Mining procurement often involves a race against time to get hold of urgently-needed parts. Despite centralized supply functions, standardized equipment, preferred supplier lists and purchase categorization, sourcing often remains reactive rather than strategic.
Enforcing the procure-to-pay process
By automating procure-to-pay, mining companies can enjoy considerable savings, with faster transactions, invoice generation and processing, enabling payments to be settled quicker, improving working capital. However, much can go wrong if either party fails to capture data correctly, or misinterprets instructions.
Generating and protecting value
Much value is gained in the earlier and later stages of the procurement life cycle. Strategic sourcing for multiple categories, executed across the entire organization, can help to achieve genuine scale economies, by reducing the range of items purchased and utilizing global deals with suppliers.
Strict controls over master data
Data can be a huge, and often hidden obstacle, leading to incorrect purchases from non-preferred suppliers at higher costs in small volumes. If the wrong part is purchased, equipment may fail, and a recall of critical parts from a supplier could even lead to a costly shutdown. Not only do companies need to clean up their data, to ensure common names for parts; every employee must adhere to the standards, overseen by formal ‘data stewards’.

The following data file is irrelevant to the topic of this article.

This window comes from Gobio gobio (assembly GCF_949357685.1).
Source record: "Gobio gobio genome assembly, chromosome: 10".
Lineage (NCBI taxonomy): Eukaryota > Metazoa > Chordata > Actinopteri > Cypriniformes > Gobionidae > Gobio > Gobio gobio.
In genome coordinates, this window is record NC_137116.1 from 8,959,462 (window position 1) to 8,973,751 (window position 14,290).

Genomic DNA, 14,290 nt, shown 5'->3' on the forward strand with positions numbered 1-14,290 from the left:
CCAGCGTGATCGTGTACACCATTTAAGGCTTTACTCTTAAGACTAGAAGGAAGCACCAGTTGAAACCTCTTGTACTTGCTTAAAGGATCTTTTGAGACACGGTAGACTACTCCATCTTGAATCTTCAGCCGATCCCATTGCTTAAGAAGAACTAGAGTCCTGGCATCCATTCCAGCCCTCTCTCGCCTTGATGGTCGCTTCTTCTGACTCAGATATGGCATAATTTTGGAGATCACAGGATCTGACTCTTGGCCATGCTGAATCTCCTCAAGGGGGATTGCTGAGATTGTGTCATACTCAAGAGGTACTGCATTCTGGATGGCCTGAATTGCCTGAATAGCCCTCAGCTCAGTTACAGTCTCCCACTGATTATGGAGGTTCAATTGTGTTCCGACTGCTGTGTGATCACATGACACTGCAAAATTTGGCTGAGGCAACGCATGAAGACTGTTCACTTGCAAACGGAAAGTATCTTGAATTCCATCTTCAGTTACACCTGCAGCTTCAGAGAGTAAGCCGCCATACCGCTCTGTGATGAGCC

Rethinking supplier relationships
Mining is characterized by a very high interdependence between buyers and suppliers. Any supplier contract should aim to secure the right quantities, at the right prices for the entire life of the mine, with flexibility to increase or decrease orders according to fluctuating demand. This calls for closer, collaborative, strategic relationships with suppliers incentivized to meet quality and delivery goals, and encouraged to generate innovative ideas for efficiency and savings.
Opening up inventory management
Suppliers often hold extensive knowledge about the client’s overall demand patterns and stock levels, which supply chain staff can use to produce more reliable stock forecasts. Some mining firms give suppliers control over the mine’s inventory, such as holding consignment stock within the mine, but owned by the supplier. This avoids tying up working capital in inventory, speeds up delivery and gives the suppliers the option of selling excess stock elsewhere.
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